A prominent Canadian scientist has defied the conventional wisdom on global warming by proposing stars, not greenhouse gases, as the primary catalyst for climate change.

University of Ottawa science professor Jan Veizer says high-energy cosmic rays, originating from stars across the expanse of space, are hitting Earth’s atmosphere in ways that cause the planet to cycle through warm and cold periods.

Veizer’s politically loaded theory appeared in “Geoscience Canada” last year and is generating debate on the causes of climate change within the scientific community.

“Look, maybe I’m wrong,” he told the Edmonton Journal. “But I’m saying, at least let’s look at this and discuss it. Every one of these things (parts of his theory) has its problems. But so does every other model” of climate change.

That cosmic rays strike Earth has long been known – NASA spends considerable effort shielding astronauts in space from them. What’s different now is that more researchers are looking at their effect on the atmosphere and asking how they might be influencing the weather.

In 2004, the British science journal “Proceedings of the Royal Society” published a new theory claiming cosmic rays “unambiguously” affect Earth’s climate, in particular, by forming clouds. Current research at Florida Tech and the University of Florida is aimed at determining whether cosmic rays trigger the release of lightning from charged thunderclouds. In 2003, NASA and University of Kansas researchers claimed to have traced the effect of cosmic radiation on climate and organisms across millions of years of fossil history.

In explaining the mechanism for a “celestial climate driver,” the professor says cosmic rays hit gas molecules in the atmosphere, forming the nucleus of what becomes water vapor. The resulting clouds reflect more of the sun’s energy back into space and leave Earth the cooler for it.

During times when more cosmic rays are striking the atmosphere, Earth is cooler. A dearth of rays results in climatic warming.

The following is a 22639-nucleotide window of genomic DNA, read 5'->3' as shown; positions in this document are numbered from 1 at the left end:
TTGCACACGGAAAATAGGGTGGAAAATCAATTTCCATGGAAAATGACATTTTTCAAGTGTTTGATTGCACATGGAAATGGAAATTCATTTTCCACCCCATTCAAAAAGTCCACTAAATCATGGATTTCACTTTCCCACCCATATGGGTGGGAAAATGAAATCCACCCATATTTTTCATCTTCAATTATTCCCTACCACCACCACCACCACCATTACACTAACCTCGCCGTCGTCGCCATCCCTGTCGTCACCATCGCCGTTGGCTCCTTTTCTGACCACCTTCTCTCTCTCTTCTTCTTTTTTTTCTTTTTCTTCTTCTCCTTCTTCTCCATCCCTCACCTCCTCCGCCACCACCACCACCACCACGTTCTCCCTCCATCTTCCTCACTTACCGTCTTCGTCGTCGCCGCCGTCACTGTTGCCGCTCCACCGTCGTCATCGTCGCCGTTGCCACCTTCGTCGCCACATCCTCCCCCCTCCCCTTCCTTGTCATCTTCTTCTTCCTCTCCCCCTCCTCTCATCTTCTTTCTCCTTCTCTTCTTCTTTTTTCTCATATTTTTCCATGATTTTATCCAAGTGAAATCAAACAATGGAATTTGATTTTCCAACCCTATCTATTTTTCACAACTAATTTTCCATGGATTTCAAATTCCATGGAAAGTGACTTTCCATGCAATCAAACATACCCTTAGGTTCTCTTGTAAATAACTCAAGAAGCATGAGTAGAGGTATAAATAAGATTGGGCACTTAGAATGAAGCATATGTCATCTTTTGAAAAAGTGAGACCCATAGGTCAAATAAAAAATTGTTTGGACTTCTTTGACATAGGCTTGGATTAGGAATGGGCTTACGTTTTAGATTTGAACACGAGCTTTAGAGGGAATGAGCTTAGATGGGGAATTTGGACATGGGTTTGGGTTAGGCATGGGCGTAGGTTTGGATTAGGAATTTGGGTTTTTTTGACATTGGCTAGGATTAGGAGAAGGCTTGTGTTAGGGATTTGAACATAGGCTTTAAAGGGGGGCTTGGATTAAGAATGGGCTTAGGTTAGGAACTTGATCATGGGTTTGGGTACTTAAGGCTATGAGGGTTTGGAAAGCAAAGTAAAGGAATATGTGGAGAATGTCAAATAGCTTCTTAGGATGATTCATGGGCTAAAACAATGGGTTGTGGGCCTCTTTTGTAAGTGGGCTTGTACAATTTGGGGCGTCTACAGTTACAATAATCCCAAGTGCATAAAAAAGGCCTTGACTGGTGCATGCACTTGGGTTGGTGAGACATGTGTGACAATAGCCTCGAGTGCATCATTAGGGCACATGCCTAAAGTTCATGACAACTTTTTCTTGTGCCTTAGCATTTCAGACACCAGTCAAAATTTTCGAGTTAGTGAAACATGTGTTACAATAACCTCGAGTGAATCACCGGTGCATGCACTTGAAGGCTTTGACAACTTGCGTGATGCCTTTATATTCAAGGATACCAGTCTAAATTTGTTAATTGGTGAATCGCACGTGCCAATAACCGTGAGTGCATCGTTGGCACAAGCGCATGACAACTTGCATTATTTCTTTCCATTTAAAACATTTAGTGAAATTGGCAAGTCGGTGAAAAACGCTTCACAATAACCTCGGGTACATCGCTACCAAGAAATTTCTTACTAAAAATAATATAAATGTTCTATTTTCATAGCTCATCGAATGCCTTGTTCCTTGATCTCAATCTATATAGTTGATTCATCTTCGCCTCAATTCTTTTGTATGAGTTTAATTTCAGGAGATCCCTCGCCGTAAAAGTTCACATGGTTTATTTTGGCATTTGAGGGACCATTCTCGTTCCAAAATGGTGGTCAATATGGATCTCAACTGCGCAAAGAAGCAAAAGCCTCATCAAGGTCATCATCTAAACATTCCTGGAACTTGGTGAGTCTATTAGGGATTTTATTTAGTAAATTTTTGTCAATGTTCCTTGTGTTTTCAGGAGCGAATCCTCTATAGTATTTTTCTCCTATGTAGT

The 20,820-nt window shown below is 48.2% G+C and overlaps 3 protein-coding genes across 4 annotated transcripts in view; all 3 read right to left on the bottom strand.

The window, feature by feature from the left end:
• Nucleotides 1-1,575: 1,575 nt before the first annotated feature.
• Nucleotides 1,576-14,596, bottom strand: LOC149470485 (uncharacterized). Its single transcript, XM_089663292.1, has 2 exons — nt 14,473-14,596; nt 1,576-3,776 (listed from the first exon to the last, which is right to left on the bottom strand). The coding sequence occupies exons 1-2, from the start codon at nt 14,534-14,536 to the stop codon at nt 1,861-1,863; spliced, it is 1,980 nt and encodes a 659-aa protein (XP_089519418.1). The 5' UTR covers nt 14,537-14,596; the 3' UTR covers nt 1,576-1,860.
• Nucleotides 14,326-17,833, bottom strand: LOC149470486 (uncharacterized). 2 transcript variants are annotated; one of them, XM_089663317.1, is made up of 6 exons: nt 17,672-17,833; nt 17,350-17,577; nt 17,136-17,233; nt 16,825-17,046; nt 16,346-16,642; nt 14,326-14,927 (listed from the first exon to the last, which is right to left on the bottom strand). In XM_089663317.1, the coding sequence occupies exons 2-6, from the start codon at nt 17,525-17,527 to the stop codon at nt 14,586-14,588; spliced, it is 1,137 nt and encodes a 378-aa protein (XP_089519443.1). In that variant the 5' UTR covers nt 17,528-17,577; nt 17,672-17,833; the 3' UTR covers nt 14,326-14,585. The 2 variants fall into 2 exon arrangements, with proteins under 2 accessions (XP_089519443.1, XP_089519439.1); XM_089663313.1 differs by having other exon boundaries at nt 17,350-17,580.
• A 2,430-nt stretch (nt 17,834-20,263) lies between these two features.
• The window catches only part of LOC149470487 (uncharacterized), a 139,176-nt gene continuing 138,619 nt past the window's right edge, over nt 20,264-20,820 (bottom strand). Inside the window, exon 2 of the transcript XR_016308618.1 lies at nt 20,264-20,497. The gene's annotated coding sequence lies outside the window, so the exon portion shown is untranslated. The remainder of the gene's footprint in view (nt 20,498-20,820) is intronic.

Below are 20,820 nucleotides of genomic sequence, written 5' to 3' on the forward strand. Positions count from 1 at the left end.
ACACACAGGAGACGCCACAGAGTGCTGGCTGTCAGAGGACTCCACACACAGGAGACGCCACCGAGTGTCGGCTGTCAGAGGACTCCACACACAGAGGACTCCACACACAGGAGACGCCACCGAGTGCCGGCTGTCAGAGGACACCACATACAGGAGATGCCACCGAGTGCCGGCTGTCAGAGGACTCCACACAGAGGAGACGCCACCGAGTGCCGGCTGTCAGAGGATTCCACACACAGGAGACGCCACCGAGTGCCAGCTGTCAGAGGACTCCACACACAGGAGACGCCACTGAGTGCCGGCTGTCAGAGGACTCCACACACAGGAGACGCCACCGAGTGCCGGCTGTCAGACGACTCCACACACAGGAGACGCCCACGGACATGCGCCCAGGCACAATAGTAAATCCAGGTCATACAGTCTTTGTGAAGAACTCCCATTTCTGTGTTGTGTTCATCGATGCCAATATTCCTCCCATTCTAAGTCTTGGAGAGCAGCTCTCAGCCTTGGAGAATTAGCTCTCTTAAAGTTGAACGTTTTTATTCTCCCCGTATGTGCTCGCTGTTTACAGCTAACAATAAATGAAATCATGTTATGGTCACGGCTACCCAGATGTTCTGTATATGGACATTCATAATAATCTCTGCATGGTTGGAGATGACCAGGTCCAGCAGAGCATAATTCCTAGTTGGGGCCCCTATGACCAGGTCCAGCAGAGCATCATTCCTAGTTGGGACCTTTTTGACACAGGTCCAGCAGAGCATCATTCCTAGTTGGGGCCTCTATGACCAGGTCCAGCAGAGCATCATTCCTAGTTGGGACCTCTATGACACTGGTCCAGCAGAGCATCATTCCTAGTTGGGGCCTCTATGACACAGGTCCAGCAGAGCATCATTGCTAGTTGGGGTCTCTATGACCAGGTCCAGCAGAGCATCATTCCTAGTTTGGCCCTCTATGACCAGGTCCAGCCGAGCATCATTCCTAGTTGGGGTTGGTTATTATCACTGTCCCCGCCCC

Veizer argues that Earth has cycled between warm and cold periods many times as our solar system has traveled through different parts of the galaxy. Younger stars give off most of the rays striking Earth’s atmosphere.

Likewise, the Earth’s own magnetic field blocks some cosmic rays. Veizer claims the 200,000-year-old reconstructed record for changes in that field is closely correlated with periods of cool climate and more cosmic rays slipping through.

He notes the plausibility of the sun’s increased intensity, rather than an increase in carbon dioxide, being the primary cause for Earth’s warming by one degree over the past century.

“Empirical observations on all time scales point to celestial phenomena as the principal driver of climate,” Veizer wrote in his paper, “with greenhouse gases acting only as potential amplifiers.”

Other scientists are taking issue with the doomsday scenarios being proclaimed by many global-warming alarmists. As WorldNetDaily reported, two Philippine scientists criticized Al Gore for claiming global warming was going to cause flooding of Manila’s harbor. They pointed out climate change would only cause sea levels to rise by millimeters while Manila’s problems were being caused by rapid subsidence of the land, a local problem created by extraction of groundwater, not greenhouse gases.


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